In locker room credentialing, the lines are often blurred

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There’s an old saw in sports locker rooms, an unwritten code that was sometimes actually written and posted above the door: “What you see here, what you say here, what you do here, let it stay here.” That’s fine, if a bit outdated, for the players and coaches and equipment managers. For journalists, it presents a dilemma.

The American appetite for sports news has never been bigger. But even as sports media outlets multiply to feed that appetite, the access those outlets get to most athletes has become rarer and more circumscribed. In the major men’s team sports, at least, the locker room might be the only place reporters can count on speaking to players.

And yet, to those players, the locker room is a sanctum. Reporters are there not because players want them there, but because the leagues mandate pre-game or post-game availability. Scratch the surface of the player-reporter relationship and you’ll find a strong sentiment among athletes that reporters don’t belong in the locker room at all.

The tensions have grown as more reporters have been granted locker room access. NBA teams have been offering game credentials to team bloggers for years, and that has helped give the league the best reputation of any American sport for openness to new media and new types of fan interaction. But many journalists feel NBA teams have gone too far and now issue too many credentials.

This situation has made the American sports reporter perpetually on guard against any further erosion of access. Which is why reporters get nervous when there’s an incident like the one last week after a game in Salt Lake City between the NBA’s Utah Jazz and Golden State Warriors.

The Warriors beat the Jazz 106-103 on Nov. 30, the closest margin to that point of the Warriors’ undefeated season. After the game, and a visit to the Warriors’ locker room, Ben Dowsett, an editor with the Jazz blog Salt City Hoops and a contributor to other basketball blogs, wrote the following tweets:

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What happened next is why “never tweet” is a popular Twitter axiom.

The next morning, Warriors forward Draymond Green called Dowsett a liar, a coward, and “mad corny” on Twitter. Point guard Steph Curry, the reigning MVP and one of the world’s most popular athletes, tweeted this to his 3.3 million followers:

 

 

Green and Curry later said they weren’t laughing at the Jazz at all, that Dowsett misinterpreted their conversation. Dowsett declined a request to be interviewed, but in subsequent tweets he stood by his reporting.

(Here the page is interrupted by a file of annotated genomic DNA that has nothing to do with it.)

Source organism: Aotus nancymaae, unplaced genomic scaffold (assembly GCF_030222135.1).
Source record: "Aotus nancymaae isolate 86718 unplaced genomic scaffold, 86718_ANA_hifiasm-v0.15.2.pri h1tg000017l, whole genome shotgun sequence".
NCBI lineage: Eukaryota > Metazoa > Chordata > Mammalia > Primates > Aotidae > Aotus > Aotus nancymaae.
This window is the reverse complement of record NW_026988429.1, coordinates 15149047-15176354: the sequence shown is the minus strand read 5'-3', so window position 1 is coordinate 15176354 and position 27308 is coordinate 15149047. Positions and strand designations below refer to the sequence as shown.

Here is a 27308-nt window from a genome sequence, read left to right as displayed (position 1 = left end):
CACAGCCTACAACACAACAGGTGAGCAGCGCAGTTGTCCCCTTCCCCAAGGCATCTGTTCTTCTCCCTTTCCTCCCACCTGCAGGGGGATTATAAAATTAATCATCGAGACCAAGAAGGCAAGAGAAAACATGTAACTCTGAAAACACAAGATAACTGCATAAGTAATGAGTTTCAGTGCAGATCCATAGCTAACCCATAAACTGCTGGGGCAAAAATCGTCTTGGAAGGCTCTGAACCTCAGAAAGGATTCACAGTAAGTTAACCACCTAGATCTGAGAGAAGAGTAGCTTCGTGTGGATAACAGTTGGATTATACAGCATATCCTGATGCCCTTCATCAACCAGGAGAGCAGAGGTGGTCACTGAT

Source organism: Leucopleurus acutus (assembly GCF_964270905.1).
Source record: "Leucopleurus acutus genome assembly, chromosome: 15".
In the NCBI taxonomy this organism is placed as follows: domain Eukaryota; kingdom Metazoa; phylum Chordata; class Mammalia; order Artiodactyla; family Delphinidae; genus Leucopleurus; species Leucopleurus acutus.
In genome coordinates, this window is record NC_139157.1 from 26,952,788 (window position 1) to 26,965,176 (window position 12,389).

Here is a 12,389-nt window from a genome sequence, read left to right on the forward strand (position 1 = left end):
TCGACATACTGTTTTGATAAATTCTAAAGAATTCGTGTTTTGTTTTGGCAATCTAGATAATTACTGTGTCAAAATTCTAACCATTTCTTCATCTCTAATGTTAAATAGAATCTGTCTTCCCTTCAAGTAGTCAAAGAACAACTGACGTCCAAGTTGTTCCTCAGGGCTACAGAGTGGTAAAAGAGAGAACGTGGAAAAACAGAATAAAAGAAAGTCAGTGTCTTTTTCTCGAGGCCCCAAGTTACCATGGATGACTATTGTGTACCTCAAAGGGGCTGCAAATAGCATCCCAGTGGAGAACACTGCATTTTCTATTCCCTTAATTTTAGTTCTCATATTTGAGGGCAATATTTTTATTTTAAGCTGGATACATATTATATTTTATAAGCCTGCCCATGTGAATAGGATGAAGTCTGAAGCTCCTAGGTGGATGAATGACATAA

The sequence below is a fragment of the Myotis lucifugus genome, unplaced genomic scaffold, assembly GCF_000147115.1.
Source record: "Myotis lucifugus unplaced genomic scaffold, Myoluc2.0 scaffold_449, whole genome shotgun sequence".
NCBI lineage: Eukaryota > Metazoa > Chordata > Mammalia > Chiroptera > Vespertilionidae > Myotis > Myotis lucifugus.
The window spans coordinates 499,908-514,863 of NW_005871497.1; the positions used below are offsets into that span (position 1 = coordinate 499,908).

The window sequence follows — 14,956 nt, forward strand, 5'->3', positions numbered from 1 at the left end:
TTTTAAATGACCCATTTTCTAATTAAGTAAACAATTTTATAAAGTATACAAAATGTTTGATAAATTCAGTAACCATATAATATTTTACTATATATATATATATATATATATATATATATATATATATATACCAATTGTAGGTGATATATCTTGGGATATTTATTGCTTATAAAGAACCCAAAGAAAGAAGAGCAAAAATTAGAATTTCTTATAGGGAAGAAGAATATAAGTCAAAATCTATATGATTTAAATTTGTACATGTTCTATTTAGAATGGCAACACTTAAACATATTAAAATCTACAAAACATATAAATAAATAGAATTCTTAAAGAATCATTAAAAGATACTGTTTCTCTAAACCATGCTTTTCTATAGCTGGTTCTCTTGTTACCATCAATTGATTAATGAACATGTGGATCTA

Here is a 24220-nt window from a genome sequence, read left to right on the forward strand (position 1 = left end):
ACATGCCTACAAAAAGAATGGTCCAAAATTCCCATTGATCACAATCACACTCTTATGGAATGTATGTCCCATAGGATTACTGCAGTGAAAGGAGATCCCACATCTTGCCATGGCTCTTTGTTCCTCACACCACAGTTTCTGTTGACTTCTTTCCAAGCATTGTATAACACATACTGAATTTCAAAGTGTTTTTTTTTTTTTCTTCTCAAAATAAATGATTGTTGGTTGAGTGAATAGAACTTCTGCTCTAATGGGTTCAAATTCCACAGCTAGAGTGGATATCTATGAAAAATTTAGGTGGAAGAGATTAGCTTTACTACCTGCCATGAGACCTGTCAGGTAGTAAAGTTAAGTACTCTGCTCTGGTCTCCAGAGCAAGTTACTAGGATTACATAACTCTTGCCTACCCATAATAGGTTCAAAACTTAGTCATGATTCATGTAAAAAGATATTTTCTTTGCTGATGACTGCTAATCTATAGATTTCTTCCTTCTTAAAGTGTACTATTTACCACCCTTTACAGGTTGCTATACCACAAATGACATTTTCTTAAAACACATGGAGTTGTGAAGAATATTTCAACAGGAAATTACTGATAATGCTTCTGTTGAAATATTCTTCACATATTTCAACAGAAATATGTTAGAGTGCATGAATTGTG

The players were mad because Dowsett violated what they take to be a cardinal rule: Locker room access is for interviewing players, not for reporting on the conversations they have with each other. The problem is that there is no universal agreement among players and reporters that any such rule exists.

In most contexts, two people in the public eye who want to have a conversation reporters don’t report on should have that conversation when reporters aren’t in the room. A locker room is different. Even after decades of required media access and shifting norms of what’s fair game for reporters, there isn’t a standard for what is and is not on the record.

“A lot of this is by feel,” says Howard Beck, a national NBA writer for Bleacher Report who spent nine years as a beat writer for The New York Times. “There’s no written rule book. You have to use good judgment.”

As an example, Beck points to his experience covering the Los Angeles Lakers for the LA Daily News in the late 1990s and early 2000s. The relationship between the team’s stars, Shaquille O’Neal and Kobe Bryant, grew tenser over those years, and by the end they would lob passive-aggressive comments, or aggressive-aggressive ones, to each other across a locker room full of reporters and teammates. There was no expectation that those comments would stay off the record, Beck says.

At the other end of the spectrum, a reporter might overhear players talk about who they’re dating or where they went out the night before. There’s a tacit agreement that those conversations won’t be reported.

Dowsett’s tweets in Utah occupy a middle ground. The scene he described was basketball-related, but, at least as the players involved saw it, it was a private conversation.

 

These are not public spaces. I do not have a right to be in the locker room. I have access that is afforded to me under an agreement, and that access is important to me and it’s important for accurate coverage of the NBA. But it is not a right, and so I have to act professionally and be deserving of that access.

 

“If you’ve got four beat writers, like we had on the Lakers, then if something is said in earshot, we might all look at each other and kind of decide whether it was on the record or not. Of course, sometimes people don’t agree,” Beck says. “These days, there’s a tendency toward everything being on the record. There’s this attitude that if you heard it, someone else might have heard it, and if they heard it, they’re going to tweet it, so you’d better tweet it.”

Matt Moore, an NBA writer for CBS Sports and the founder and former editor of the Hardwood Paroxysm network of blogs, says he wouldn’t have tweeted about the incident in Utah, at least not without talking to Curry and Green first to clarify what he saw. Since it’s highly unlikely that either player would make time to talk one-on-one to a blogger in another city with a relatively small following, the practical outcome would be that Moore wouldn’t have tweeted about it at all.

“The decision to report on that instance by Ben was a bad decision, but it was not, in my opinion, journalistically unethical or wrong,” Moore says. “That’s not to say that Ben’s does bad work or anything. I think he was off in this instance because he didn’t follow up.”

Not everyone in NBA media agrees on the ethics. Josh Robbins covers the Orlando Magic for the Orlando Sentinel and is the president of the Professional Basketball Writers Association. He says he doesn’t think what Dowsett reported was newsworthy, and he also took issue with what he saw as an aggrieved tone in the reporting.